"Situation Management and Cyber Security"
Organised by the Modeling and Simulation Group at the Institute of Cybernetics in cooperation with CCD COE
|Place:||Room B101, Cybernetica Bldg, Akadeemia tee 21, Tallinn, Estonia|
|Time:||Thursday, May 21, 2009, 14:30|
Keywords: situation awareness, decision support, intelligent sensing, cyber security, situation control etc.
Prof. Gabriel Jakobson,
(TUT Honorary Doctor)
Leo Mõtus (TUT)
Potential solution to some problems related to forming, updating, and personalized distribution of company’s level local operational picture (LOP) is suggested. Sensor networks, information collected by UAV-s and UGV-s, observations from reconnaissance parties, larger scale COP that sporadically become available are considered as sources of information. At the company’s level LOP has to be made available in a personalized form to any member (including autonomous devices) of the company.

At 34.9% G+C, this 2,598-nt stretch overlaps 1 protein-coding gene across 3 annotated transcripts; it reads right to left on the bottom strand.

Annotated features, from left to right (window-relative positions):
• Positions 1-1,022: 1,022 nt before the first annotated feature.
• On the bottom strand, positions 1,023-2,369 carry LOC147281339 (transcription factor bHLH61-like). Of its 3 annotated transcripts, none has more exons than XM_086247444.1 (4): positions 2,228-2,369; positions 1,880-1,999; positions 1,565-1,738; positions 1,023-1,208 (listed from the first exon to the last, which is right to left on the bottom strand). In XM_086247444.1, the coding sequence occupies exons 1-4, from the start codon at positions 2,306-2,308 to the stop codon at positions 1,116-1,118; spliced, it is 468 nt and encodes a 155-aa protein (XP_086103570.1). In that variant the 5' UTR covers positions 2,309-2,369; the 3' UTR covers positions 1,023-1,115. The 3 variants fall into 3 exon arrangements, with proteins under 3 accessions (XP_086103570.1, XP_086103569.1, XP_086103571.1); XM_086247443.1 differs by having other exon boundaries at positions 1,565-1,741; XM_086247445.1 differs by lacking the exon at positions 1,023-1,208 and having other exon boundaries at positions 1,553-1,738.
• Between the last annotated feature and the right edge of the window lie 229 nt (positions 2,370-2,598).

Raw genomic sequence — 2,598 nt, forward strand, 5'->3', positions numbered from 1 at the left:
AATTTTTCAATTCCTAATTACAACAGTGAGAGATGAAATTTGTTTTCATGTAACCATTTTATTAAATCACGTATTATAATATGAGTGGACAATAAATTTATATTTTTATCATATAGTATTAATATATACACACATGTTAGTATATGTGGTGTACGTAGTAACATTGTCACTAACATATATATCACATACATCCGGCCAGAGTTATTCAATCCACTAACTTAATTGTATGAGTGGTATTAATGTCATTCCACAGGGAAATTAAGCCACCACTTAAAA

The paper elaborates on the two incompletely resolved items:
The ability for on-line consistency check of acquired information is dependent on tags for determining the position of sensors, time of the readings, and other situation-dependent validity constraints. This additional information is required to enable the use of underlying model of interaction-centered computation that applies the concept of mediated interactions. That concept is explained in the paper.
Questions of personalizing the company-level LOP and distributing the information to company’s members is assigned to the middleware. The role of universal communication interface (i.e. the middleware used for distribution of data) performs interactive multi-agent-based digital map system that implements a set of mediated interactions and stores the verified LOP information, processing capabilities, and positions of every platoon member.
Each member of the company or platoon subscribes to its own slice of that information; the multi-agent system prepares personalized copies and transmits periodically or on request. A prototype of such interfacing system has been implemented and tested in several projects already.